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Sturgeon retention allowed for 2 days on Columbia River below Bonneville Dam Action: Allows retention of white sturgeon for two days on the Columbia River below Bonneville Dam. Effective Dates: Oct. 21 and Oct. 26, 2017. Species affected: White sturgeon. Locations: On the mainstem Columbia River, from the Wauna power lines (40 miles from the mouth of the Columbia) upstream to Bonneville Dam Reason for action: There are sufficient sturgeon remaining under the guideline to allow for a two-day retention fishery. Other information: Anglers will have a daily retention limit of one fish measuring 44 to 50 inches from its snout to the fork in its tail. An annual limit of two white sturgeon, regardless of where they are caught, will also be in effect. The mainstem Columbia River remains open for catch-and-release sturgeon fishing. Information Contact: Region 5, Olaf Langness; 360-696-6741. Fishers must have a current Washington fishing license, appropriate to the fishery. Check the WDFW "Fishing in Washington" rules pamphlet for details on fishing seasons and regulations. Fishing rules are subject to change. Check the WDFW Fishing hotline for the latest rule information at (360) 902-2500, press 2 for recreational rules. For the Shellfish Rule Change hotline call (360)796-3215 or toll free 1-866-880-5431. Persons with disabilities who need to receive this information in an alternative format or who need reasonable accommodations to participate in WDFW-sponsored public meetings or other activities may contact Dolores Noyes by phone (360-902-2349), TTY (360-902-2207), or email (dolores.noyes@dfw.wa.gov). For more information, see http://wdfw.wa.gov/accessibility/reasonable_request.html. -------------------------------------------------------------------------------- This message has been sent to the WDFW All Information mailing list. Visit the Emergency Fishing Rule Website at: https://fortress.wa.gov/dfw/erules/efishrules/ To UNSUBSCRIBE from this mailing list: http://wdfw.wa.gov/lists/unsubscribe.html - 9:56 a.m. 10/13/2017
Sturgeon retention allowed for 2 days
on
Columbia River below Bonneville Dam

Action: Allows retention of white
sturgeon for two days on the Columbia
River below Bonneville Dam.

Effective Dates: Oct. 21 and Oct.
26, 2017.

Species affected: White sturgeon.

Locations: On the mainstem Columbia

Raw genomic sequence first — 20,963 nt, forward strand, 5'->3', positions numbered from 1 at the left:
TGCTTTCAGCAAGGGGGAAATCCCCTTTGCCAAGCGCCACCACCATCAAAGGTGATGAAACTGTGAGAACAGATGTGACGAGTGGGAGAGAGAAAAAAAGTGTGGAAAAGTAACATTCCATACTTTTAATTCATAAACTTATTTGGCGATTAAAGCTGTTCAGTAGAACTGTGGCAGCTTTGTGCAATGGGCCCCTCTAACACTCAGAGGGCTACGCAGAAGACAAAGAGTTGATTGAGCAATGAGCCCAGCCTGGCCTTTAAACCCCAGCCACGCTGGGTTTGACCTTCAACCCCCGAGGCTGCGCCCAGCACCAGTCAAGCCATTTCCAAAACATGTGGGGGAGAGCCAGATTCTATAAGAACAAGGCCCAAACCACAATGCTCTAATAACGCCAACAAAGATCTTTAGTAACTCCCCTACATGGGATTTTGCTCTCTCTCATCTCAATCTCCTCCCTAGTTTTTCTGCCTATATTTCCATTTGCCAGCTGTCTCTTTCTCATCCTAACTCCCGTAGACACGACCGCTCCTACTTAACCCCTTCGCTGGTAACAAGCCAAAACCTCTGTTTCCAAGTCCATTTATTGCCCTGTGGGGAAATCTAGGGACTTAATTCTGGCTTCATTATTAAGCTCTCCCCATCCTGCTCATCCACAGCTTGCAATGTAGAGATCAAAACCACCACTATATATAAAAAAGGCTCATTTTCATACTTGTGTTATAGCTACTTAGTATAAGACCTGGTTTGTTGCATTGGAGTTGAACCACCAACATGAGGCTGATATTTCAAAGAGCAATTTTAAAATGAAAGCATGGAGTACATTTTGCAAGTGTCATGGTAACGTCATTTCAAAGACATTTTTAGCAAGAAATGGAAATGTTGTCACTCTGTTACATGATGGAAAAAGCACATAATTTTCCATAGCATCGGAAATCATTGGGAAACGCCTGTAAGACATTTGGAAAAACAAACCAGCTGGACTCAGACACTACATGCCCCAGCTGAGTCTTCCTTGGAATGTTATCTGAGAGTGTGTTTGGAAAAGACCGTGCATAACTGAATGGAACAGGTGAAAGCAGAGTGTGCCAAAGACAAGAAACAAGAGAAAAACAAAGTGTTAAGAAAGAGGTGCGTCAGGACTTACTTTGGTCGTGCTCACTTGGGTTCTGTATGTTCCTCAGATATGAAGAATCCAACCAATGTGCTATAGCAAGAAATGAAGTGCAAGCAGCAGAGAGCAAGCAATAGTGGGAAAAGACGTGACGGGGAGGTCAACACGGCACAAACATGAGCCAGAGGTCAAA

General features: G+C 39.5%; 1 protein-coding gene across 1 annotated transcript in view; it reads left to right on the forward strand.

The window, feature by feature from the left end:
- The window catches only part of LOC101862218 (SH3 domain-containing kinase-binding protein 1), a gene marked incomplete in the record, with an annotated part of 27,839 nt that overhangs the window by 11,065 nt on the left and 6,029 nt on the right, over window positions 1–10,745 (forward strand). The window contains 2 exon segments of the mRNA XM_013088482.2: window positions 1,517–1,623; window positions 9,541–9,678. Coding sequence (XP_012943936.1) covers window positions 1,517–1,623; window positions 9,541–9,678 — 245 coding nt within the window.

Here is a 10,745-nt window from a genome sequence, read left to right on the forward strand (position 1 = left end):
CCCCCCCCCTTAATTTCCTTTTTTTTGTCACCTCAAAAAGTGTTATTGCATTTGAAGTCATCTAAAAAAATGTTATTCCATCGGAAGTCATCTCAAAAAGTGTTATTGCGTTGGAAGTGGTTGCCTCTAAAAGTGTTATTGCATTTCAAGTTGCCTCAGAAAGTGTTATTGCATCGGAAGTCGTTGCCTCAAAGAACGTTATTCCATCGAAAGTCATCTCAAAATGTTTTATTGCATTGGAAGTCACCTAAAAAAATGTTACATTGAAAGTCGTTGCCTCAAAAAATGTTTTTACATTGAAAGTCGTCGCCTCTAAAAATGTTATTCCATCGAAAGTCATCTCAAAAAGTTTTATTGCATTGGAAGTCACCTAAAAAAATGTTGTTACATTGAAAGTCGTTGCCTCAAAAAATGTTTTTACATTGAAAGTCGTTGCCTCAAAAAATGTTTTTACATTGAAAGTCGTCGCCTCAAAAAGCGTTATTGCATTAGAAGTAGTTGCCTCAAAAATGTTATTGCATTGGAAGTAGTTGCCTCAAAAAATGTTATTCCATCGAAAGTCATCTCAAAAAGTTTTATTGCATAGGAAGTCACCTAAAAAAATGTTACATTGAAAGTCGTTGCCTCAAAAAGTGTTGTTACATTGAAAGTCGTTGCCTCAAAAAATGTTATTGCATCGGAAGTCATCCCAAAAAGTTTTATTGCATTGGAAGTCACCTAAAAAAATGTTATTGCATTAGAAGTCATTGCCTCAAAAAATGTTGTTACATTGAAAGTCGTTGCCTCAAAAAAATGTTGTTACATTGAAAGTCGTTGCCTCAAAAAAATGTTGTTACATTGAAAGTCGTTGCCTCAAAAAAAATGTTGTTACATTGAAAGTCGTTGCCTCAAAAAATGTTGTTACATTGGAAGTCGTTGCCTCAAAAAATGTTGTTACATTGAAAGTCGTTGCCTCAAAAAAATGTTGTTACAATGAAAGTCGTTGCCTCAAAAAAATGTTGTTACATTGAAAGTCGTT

River, from the Wauna power lines (40
miles from the mouth of the Columbia)
upstream to Bonneville Dam

Reason for action: There are
sufficient sturgeon remaining under
the guideline to allow for a two-day
retention fishery.

Other information: Anglers will have
a daily retention limit of one fish
measuring 44 to 50 inches from its
snout to the fork in its tail. An
annual limit of two white sturgeon,
regardless of where they are caught,
will also be in effect.

The mainstem Columbia River remains
open for catch-and-release sturgeon
fishing.

Information Contact: Region 5, Olaf
Langness; 360-696-6741.

Fishers must have a current
Washington fishing license,
appropriate to the fishery. Check the
WDFW "Fishing in Washington" rules
pamphlet for details on fishing
seasons and regulations. Fishing
rules are subject to change. Check
the WDFW Fishing hotline for the
latest rule information at (360) 902-
2500, press 2 for recreational rules.
For the Shellfish Rule Change hotline
call (360)796-3215 or toll free 1-
866-880-5431.
Persons with disabilities who need to
receive this information in an
alternative format or who need
reasonable accommodations to
participate in WDFW-sponsored public
meetings or other activities may
contact Dolores Noyes by phone (360-
902-2349), TTY (360-902-2207), or
email (dolores.noyes@dfw.wa.gov). For
more information, see
http://wdfw.wa.gov/accessibility/reas
onable_request.html.


-------------------------------------
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------

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WDFW All Information mailing list.
Visit the Emergency Fishing Rule
Website at:
https://fortress.wa.gov/dfw/erules/ef
ishrules/
To UNSUBSCRIBE from this mailing
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Noel Johnson - Woodland
Noel@lewisriver.com
www.lewisriver.com